What it Takes to Get Your Book Published
With a shrinking book market and a growing corporate emphasis on profits, it has become harder than ever to break into the big leagues of book publishing.
These days, the "big leagues" has dwindled, too, to the Big Five publishers. They are Hachette Book Group, HarperCollins, Macmillan, Penguin Random House, and Simon & Schuster.
That said, publishers need authors, and the notoriously passionate people who work in book publishing still get excited about great writers, especially those with proven sales or at least strong sales potential. Here's what you'll need to get in the door.
You'll Need a Platform
Your platform might be an established history of literary publications and prizes or a popular blog. It might even be a web series with a strong audience or a Twitter feed with 100,000 followers.
In any case, a publisher will look to you to help bring an audience to your work. It's a rare author these days who stumbles upon a publishing contract armed with nothing but a great manuscript.
Even if the book is still just a gleam in your eye, you can start building an author platform.
You'll Need a Great Manuscript or Proposal
If you don't have a hit TV show, a viral web series, or 100,000 Twitter followers, you'll need to deliver the goods up front. That is, you'll need a great manuscript, if you're a fiction writer, or a great book proposal, if you're writing non-fiction.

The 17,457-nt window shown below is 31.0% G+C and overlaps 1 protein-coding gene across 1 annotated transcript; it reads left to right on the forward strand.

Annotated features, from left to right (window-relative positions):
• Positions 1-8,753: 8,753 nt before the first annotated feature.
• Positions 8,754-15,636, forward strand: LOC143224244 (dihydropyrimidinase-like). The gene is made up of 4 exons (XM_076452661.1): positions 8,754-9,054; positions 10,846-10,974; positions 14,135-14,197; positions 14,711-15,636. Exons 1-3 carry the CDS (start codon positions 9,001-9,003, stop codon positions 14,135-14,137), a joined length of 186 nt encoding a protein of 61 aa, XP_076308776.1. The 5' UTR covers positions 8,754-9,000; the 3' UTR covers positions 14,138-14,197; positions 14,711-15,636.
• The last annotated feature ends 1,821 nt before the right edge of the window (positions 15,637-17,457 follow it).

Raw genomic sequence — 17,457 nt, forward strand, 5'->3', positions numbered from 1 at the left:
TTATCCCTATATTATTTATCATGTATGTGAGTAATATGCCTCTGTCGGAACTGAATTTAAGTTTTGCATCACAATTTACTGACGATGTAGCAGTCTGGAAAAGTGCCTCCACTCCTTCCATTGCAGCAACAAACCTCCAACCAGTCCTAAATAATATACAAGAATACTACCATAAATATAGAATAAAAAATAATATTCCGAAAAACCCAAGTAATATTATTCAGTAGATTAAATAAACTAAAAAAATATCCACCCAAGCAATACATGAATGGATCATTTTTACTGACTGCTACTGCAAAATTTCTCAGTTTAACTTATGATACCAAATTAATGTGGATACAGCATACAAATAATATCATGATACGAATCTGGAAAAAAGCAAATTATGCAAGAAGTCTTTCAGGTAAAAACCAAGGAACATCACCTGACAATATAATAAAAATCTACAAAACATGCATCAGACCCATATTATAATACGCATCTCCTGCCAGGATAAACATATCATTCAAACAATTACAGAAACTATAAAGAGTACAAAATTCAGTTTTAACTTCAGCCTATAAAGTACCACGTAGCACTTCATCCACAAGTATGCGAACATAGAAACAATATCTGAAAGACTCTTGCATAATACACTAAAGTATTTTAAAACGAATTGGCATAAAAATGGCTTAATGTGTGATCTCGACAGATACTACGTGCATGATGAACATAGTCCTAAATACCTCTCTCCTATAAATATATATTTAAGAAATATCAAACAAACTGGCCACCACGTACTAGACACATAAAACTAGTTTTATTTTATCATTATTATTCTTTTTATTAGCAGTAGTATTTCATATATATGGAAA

Either way, you need to present yourself and your work in the most professional light possible.
You'll Need an Agent
Literary agents are the gatekeepers for book editors. They pre-screen the gazillions of manuscripts and book proposals that are produced every year, winnowing them down to the few most likely to succeed, and pitching them directly to publishers. A credentialed literary agent can be a powerful advocate for your book.
These days, there are opportunities to directly catch the attention of print editors. The digital-first imprints of major publishers are prime examples.
But most of the time an agent is essential to getting a contract with a major publisher.
You'll Need to Be Flexible
If you're published by one of the Big Five, they are making an investment in you, the author, and your intellectual property. From editorial to production to sales and marketing and publicity, the publishers are staffed up and ready to take your book from manuscript to the marketplace.
These resources cost them money. There are likely to be some creative compromises along the way.
Moreover, all of that support means you're going to see less of the bottom line from your book sales.
Traditional book publishing contracts favor the house. To some extent, you can insulate yourself from being taken advantage of by properly negotiating your book contract.
If all of the above sounds like too high a bar, you should know that small trade presses generally have similar parameters but operate on a more modest scale and might be a better fit for some authors.
You also might consider self-publishing your book. If you have that effective platform already, you have in place the means to promote and market your own book.
Finally, a hybrid publisher is an option. If you have a business to promote or a modest marketing platform you want to exploit with a book, that might be the way to go. It requires the writer to subsidize publication costs but provides some services such as marketing and distribution.